But then, that’s not easy for grown-ups, is it? Just look how childish, rather than child-like, the disciples behaved in this morning’s gospel story: Jesus had been going out of his way—yet again– to teach them that he was a very different kind of Messiah from what they’d come to expect. He taught them that he didn’t come to take on the Roman Empire like they thought—he came to take on the very powers of death and darkness that were fueling the Roman Empire. And in the process of taking THAT on, he was going to have to be killed. How else could he conquer death if not by overpowering and out-living it? And overpower it he would, by dying and rising again—fully alive– on the third day. Jesus told them this, but the disciples “did not understand what he was saying and were afraid to ask him.”
Kind of makes you wonder what they were they afraid to ask, and why…
But I feel certain that if my little blond haired brown-eyed friend had been there, he would’ve questioned Jesus fearlessly, just as he did me, with sincerity and earnestness. And I imagine he might have asked Jesus some pretty tough questions, too. Questions like,
“Why does someone have to betray you, Jesus?
“If you’re our Messiah, how can you be killed?”
“What do you mean you’ll rise again?”
Or just plain, “I don’t get it, Jesus. Who are you?”
And you know, I feel equally certain that Jesus would’ve been absolutely delighted by this boy’s questions, even grateful for them—because Jesus would’ve welcomed this boy’s questions as evidence that he cared deeply about things that matter and really yearned to understand. Jesus would’ve embraced these questions as opportunities for building a deeper relationship with the boy, and that would’ve made him so happy, don’t you think?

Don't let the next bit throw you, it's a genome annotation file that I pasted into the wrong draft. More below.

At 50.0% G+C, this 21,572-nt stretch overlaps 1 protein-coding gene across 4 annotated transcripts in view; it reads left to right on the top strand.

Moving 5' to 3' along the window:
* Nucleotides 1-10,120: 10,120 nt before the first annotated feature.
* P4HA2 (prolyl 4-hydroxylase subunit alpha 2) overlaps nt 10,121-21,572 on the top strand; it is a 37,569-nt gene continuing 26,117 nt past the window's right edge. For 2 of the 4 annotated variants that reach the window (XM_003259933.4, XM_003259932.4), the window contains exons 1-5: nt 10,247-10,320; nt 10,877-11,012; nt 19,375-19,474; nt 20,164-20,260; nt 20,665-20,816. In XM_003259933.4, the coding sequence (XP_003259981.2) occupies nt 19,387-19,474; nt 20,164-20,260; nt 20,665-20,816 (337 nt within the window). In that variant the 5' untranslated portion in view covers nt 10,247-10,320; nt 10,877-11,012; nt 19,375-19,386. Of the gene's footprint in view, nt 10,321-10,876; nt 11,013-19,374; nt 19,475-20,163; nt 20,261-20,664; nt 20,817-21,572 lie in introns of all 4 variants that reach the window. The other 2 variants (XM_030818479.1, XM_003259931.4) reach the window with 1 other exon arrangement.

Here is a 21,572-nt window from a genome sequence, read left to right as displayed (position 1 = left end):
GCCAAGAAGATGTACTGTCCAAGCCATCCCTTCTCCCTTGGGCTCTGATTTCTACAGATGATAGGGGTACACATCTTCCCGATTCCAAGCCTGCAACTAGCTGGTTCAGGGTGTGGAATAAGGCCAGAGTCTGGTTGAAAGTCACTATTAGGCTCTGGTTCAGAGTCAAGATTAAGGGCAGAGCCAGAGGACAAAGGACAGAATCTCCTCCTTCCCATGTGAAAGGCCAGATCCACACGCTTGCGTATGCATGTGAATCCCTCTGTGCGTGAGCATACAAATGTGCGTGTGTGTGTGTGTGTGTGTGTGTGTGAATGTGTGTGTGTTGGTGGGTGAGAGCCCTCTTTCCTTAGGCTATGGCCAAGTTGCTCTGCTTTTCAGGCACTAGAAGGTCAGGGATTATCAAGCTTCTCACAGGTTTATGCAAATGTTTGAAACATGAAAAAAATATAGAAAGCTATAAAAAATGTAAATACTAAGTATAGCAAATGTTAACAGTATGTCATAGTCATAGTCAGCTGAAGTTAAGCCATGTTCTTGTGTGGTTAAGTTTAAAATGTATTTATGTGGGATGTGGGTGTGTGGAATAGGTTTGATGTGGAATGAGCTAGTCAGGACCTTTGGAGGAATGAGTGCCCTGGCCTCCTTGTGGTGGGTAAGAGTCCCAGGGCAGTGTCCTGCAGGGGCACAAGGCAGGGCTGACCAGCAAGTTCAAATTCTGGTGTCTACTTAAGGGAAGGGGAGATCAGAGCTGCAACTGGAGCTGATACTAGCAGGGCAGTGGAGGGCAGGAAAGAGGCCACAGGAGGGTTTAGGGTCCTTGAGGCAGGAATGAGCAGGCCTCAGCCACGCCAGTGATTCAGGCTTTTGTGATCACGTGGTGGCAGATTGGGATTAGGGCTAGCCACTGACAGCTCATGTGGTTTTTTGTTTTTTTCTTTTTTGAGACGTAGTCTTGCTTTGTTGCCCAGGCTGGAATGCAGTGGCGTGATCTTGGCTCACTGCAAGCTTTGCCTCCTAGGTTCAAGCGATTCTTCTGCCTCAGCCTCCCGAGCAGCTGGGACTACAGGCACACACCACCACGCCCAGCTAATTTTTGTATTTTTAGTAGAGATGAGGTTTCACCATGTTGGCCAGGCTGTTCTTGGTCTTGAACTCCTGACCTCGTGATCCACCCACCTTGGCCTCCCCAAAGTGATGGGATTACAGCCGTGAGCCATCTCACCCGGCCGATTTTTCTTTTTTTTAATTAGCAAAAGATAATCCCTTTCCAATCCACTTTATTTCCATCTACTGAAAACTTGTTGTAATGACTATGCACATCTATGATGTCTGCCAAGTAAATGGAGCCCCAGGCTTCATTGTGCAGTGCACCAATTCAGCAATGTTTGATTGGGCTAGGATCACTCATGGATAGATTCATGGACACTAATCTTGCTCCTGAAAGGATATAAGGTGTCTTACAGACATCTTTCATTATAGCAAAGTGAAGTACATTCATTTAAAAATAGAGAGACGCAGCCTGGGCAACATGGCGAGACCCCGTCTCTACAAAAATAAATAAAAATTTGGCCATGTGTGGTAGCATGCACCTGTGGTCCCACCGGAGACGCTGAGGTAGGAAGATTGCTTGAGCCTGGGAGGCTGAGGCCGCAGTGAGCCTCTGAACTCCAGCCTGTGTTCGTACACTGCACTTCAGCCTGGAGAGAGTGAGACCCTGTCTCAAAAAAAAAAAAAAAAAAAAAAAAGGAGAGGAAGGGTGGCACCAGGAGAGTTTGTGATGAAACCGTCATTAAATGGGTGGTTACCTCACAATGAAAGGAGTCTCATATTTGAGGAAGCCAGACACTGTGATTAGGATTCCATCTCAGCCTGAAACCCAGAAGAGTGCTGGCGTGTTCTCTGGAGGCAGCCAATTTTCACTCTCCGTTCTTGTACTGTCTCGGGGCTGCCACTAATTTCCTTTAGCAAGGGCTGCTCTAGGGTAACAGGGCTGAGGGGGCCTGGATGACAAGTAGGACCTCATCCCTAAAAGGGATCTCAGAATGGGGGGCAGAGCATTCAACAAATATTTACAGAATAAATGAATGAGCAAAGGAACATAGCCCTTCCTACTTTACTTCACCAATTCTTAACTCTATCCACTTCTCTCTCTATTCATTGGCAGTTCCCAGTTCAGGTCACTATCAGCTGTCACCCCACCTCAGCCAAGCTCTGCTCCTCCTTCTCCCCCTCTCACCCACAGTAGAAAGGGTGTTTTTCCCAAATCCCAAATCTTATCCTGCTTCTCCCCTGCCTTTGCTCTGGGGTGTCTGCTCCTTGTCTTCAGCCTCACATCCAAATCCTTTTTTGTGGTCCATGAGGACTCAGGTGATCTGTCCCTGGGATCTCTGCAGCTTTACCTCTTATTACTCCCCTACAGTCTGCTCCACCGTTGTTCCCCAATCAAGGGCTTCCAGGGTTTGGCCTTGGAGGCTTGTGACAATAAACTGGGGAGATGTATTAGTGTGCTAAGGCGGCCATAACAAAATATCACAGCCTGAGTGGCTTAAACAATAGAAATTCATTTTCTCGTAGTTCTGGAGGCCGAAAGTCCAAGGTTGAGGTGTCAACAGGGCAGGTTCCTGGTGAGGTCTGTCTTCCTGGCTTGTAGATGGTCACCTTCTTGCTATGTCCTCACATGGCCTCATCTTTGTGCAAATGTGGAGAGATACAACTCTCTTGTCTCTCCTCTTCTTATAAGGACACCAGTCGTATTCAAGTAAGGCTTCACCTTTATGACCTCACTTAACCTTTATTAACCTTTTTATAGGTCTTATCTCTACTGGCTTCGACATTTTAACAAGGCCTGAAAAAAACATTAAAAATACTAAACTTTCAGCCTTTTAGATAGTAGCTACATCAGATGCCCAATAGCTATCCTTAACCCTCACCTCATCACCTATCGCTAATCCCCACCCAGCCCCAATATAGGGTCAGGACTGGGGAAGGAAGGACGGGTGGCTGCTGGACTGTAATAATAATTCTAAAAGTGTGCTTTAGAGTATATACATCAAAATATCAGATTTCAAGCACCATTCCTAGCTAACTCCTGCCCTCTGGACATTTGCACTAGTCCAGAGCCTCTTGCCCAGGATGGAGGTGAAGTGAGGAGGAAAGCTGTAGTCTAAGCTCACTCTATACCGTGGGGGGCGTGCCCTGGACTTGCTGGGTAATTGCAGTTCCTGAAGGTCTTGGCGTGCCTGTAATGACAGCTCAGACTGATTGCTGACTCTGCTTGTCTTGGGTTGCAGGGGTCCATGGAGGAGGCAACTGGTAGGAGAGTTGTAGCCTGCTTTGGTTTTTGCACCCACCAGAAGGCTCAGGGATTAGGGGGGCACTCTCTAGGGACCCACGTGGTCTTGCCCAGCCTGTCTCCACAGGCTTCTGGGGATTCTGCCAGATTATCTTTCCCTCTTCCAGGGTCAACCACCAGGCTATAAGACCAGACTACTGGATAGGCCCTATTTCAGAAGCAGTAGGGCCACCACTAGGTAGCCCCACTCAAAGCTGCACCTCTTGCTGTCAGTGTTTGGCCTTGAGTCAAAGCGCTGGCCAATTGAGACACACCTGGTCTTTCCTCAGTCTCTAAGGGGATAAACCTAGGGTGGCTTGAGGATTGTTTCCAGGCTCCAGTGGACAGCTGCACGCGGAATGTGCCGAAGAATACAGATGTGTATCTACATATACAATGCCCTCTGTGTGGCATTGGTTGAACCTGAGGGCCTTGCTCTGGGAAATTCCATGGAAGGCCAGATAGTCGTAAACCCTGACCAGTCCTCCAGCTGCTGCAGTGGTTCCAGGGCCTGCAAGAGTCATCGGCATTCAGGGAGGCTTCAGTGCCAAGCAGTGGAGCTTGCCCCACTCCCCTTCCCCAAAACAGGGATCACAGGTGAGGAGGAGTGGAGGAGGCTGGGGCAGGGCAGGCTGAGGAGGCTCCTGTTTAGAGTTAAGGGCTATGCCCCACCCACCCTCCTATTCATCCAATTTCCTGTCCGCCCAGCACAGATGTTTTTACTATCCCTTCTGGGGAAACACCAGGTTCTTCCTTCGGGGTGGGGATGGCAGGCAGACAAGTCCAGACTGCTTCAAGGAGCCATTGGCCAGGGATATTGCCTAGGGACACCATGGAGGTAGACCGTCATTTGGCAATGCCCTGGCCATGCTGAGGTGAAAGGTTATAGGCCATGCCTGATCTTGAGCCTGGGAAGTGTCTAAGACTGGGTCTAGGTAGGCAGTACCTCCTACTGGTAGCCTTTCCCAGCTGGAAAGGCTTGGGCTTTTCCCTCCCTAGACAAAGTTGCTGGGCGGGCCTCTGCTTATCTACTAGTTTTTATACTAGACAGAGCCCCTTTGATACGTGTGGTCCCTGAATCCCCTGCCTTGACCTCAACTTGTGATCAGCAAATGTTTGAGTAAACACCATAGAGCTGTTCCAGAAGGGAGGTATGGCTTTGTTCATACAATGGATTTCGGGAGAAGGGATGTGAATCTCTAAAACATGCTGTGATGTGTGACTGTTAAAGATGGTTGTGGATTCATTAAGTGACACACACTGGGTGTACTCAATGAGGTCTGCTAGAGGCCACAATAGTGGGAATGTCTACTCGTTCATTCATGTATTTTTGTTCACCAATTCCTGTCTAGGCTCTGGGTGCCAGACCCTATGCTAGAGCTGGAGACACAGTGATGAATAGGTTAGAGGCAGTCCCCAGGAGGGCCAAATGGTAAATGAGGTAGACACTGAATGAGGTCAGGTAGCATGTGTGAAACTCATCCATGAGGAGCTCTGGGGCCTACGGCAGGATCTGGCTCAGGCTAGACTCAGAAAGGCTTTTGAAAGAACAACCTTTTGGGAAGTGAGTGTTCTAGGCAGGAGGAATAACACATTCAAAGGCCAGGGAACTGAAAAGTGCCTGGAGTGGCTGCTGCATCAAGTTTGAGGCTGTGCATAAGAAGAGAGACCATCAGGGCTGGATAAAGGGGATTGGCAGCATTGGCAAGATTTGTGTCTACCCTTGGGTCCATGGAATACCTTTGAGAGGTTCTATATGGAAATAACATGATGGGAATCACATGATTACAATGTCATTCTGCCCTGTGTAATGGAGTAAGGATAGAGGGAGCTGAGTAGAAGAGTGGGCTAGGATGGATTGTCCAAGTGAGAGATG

But I can also imagine this little prophet-to-be gathering up his whole four-year-old self and turning to those older, more experienced disciples and questioning them too. Asking them questions like,
“Why are you so afraid to talk to Jesus?”
“Are you afraid he’ll be mad, or that he won’t like you?
“Don’t you want to understand Jesus?”
Or, “Doesn’t Jesus like it when we ask questions?”
But of course by then the disciples would have employed their own diversionary tactic, filling the air with machismo banter about who among them was the greatest, much like I did with the Rembrandt print — each of us veering down a path of conversation that was much more comfortable for us than the one we were childishly trying to avoid out of fear. Fear of questions….questions to which we may not have answers…questions to which we may not want answers…questions we may be afraid of asking….faithful, child-like questions about God and life and what heaven looks like and why Jesus had to die. Questions that Jesus honors and loves and that God’s own spirit plants in our hearts.
“Who is wise and understanding among you?” James asks rhetorically. And the obvious answer is none of us. None of us can claim to be wise and understanding in the ways of God. We would be fools if we did, and we look like fools when we try.
But what if would be we were wise enough to acknowledge and coax gently back to life the fundamental sense of wonder that lies dormant in our hearts? What if we were to honor the innate curiosity and spiritual hunger, the earnest yearning for understanding, the fearless quest for answers, and above all else the child-like honesty and humility that would allow us to offer our questions—all of our questions– to God, in Jesus’ name?
So your mission this week, should you choose to accept it, is to think of one wonder-filled child-like question on your heart, and to offer that question to God by writing it down on the little piece of paper we gave you this morning—the one that says, “Dear God, I give you this question as an offering of my wondering heart.” Then, at the offertory this morning, we’re going to collect all of our questions and we’re going to offer them to God along with all of our other gifts at the altar. And we’re going to ask God to bless them, and to bless us.
And what happens then, one can only wonder….Amen.